Gov. Josh Shapiro’s second budget proposes significant increases to education and economic development and would regulate adult use marijuana, while leaning heavily on Pennsylvania’s flush reserves to underwrite his vision.
The Democrat on Tuesday unveiled his budget for the 2024-25 fiscal year, which begins on July 1, in front of a joint session of the House and Senate in the ornate Capitol Rotunda.
Referring to his inaugural spending plan as a “down payment” on his vision for Pennsylvania, Shapiro called on lawmakers to enact his projected $48.3 billion budget to inject more cash into underfunded public schools and attract major industrial and high-tech projects to invigorate a slow-growing economy.
“I know that’s a bold vision, and some will reflexively be opposed, saying, ‘We can’t afford that,’” Shapiro said. “But I would argue we can’t afford not to invest right now.”
He said it taps into his “competitive spirit,” and acknowledged his proposal is ambitious.
In the wake of a court ruling that last year determined the state needed to better fund its public schools, Shapiro wants a $1.1 billion, or 14%, increase to public schools. A significant portion of that would go toward helping poorer schools, a proposal which drew enthusiasm from education advocates.
The budget does not call for a tax increase, or require one for at least five years, Shapiro said. Instead, about $3 billion in reserve cash would be used to balance the budget, with tax collections projected to increase by $1 billion, or 2.2%. Shapiro’s spending request would increase total authorized spending by 7% through the state’s main bank account.
The proposal would hold the line on taxes on income and sales, the state’s two largest sources of income, while public schools, higher education, public transit and human services would absorb much of the increase in spending. The proposal would shrink the state’s cash reserve from $14 billion to $11 billion.
With a nod to his burgeoning catchphrase, Shapiro called on lawmakers to “get more stuff done.” Acknowledging the divided Legislature, with Republicans controlling the Senate and Democrats the House, Shapiro made his plea for bipartisan cooperation.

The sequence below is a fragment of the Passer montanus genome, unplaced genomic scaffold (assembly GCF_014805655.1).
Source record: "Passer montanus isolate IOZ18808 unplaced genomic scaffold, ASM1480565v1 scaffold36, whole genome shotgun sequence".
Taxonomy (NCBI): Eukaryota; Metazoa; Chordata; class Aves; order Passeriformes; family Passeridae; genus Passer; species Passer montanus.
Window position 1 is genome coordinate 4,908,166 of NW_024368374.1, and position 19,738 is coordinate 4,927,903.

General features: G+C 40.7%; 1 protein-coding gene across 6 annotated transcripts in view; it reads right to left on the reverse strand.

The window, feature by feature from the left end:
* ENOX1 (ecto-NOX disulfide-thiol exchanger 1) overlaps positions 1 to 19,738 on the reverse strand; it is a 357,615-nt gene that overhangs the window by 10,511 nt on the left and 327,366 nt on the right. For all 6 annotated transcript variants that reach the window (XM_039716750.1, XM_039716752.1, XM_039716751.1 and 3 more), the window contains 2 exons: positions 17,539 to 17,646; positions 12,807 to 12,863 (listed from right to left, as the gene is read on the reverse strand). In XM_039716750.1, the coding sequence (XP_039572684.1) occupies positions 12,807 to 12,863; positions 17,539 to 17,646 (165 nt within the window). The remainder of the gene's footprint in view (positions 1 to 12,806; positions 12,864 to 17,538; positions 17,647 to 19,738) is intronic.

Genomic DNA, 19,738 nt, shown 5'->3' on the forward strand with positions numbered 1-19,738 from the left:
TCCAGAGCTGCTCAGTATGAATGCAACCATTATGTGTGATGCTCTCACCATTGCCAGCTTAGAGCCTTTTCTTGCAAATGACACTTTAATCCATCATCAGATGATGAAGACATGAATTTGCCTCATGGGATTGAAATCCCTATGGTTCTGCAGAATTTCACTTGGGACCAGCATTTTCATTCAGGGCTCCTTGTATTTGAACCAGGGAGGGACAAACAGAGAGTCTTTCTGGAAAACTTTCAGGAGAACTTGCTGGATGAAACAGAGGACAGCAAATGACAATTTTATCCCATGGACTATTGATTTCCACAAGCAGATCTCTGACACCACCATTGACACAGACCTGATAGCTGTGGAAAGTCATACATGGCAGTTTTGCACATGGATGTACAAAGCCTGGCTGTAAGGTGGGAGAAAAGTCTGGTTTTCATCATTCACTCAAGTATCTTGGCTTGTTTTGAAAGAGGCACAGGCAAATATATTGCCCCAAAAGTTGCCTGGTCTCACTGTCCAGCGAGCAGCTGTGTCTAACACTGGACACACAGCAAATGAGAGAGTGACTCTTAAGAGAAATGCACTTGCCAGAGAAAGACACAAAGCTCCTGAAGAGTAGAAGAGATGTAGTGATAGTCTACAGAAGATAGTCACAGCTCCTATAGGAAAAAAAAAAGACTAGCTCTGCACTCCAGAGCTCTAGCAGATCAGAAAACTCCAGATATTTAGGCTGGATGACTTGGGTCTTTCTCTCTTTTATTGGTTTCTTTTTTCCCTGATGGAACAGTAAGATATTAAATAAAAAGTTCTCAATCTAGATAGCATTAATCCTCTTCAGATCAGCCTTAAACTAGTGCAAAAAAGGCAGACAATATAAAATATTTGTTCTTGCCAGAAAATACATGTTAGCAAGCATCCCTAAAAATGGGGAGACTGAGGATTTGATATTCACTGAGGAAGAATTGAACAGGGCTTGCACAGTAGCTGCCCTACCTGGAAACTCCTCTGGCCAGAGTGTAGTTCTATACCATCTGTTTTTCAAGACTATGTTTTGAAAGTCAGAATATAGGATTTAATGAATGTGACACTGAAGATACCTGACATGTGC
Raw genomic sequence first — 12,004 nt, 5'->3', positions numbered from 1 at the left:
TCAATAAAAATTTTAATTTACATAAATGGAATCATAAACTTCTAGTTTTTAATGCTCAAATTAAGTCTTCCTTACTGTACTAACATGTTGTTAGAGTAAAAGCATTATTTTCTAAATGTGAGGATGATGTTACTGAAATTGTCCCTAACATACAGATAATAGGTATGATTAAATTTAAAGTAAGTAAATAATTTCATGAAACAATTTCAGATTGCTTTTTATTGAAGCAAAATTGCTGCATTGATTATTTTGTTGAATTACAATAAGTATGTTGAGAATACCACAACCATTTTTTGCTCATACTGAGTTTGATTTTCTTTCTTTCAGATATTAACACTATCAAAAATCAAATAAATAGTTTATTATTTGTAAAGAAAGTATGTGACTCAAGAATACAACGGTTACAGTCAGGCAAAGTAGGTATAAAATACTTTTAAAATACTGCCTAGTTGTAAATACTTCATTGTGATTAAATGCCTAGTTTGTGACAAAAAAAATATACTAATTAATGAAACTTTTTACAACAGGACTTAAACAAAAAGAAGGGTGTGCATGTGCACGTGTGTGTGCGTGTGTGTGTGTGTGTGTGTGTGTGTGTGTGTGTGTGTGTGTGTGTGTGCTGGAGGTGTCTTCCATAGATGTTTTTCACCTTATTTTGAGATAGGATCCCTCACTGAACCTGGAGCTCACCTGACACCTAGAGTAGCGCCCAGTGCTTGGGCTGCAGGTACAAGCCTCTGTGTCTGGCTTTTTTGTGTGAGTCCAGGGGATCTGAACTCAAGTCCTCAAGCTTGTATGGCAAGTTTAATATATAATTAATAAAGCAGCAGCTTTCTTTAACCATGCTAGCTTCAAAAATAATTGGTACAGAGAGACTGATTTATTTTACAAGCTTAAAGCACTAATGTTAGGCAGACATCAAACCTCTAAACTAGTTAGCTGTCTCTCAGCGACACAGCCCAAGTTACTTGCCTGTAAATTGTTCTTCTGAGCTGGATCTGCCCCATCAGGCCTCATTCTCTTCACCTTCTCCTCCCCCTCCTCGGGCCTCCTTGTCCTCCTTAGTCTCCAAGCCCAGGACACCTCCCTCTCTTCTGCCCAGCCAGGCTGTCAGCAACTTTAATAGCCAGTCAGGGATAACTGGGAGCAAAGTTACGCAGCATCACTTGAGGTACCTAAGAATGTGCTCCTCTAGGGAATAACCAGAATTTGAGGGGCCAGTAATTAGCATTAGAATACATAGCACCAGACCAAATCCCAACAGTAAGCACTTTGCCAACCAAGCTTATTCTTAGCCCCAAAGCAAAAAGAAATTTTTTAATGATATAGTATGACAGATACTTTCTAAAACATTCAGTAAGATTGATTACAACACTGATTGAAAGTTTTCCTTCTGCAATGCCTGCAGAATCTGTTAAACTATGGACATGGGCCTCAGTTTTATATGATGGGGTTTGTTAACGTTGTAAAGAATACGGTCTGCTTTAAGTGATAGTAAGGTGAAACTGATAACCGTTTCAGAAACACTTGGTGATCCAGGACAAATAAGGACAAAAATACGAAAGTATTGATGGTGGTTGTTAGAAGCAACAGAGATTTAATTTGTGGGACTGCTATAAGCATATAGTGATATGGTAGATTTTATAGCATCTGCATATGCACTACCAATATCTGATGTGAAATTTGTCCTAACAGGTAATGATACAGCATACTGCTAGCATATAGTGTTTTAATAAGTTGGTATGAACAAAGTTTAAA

As a new revenue stream, Shapiro wants to legalize adult-use marijuana, following the example of Pennsylvania’s neighbors, including Ohio, New Jersey and New York. He called for expunging records of those incarcerated for marijuana, and using $5 million of proceeds for restorative justice. Shapiro’s administration estimates the industry would eventually yield $250 million in additional annual revenue.
For public schools, of the $1.1 billion increase, about $872 million would go toward helping the state’s poorest districts provide a better education for its students.
Shapiro also called for more funds for student teacher stipends, mental health, special education and school construction, and tighter limits on charter school reimbursements. He is also requesting funds to place menstrual hygiene products in schools.
“If you combine those savings with the new money I’m proposing for our 500 school districts, that would mean nearly 2 billion dollars more for our public schools next year,” he said to applause. “This is ambitious. None of this is easy and all of it will require us to work together.”
Pennsylvania lags nearly every other state in funding higher education. To bolster students continuing through post-secondary, Shapiro’s budget allots an extra $200 million, or 10%, more for the state’s higher education institutions. The extra funds and a revised state-owned higher education system seeks to raise Pennsylvania from being one of the worst states in college affordability and state funding.
Beyond the continued push for a $15 minimum wage and the additional revenue stream of recreational marijuana, Shapiro wants legislators to fund economic development projects to attract major industrial and high-tech businesses to cultivate a more dynamic workforce. He proposes borrowing $500 million to go toward site development, to better entice industrial and tech businesses to choose Pennsylvania over other states.
“We need to build a more competitive Pennsylvania that starts in our classrooms, runs through our union halls and our small businesses, through our farmlands and our high rises, our college campuses, and leads to a life of opportunity and a retirement with dignity,” Shapiro said.
Shapiro’s proposal would boost spending on home and community services for the intellectually disabled and autistic by about $200 million, or 12% more. That’s about half the amount that advocates say is needed to fix a system beset by staffing shortages and long waiting lists.
Another significant investment would go to public transportation, increasing the state share by $283 million, or about 2%. A bit under half of that would go to Philadelphia’s primary public transit authority, the Southeastern Pennsylvania Transportation Authority, commonly known as SEPTA.
Under Shapiro’s proposal, about $31 million more would flow to help Pennsylvania State Police maintain and update its fleet of vehicles and aircrafts. The funding comes after a high-profile prison escapee eluded officers.
Specifically targeting gun violence, an additional $1.5 million would increase staffing of state troopers and civilians by auditing gun retailers and monitoring social media for threats.
To curb youth-based gun violence, Shapiro wants about $23 million to increase after-school programming for adolescents, and to dedicate resources to cleaning up shared spaces like parks and recreation areas that are most affected by gun violence.
Smaller line items target housing needs — like $50 million for home repair subsidies, and $10 million for the next four years to rehab properties and build new homes and apartments. Funds would also be allocated for those facing eviction to have legal counsel.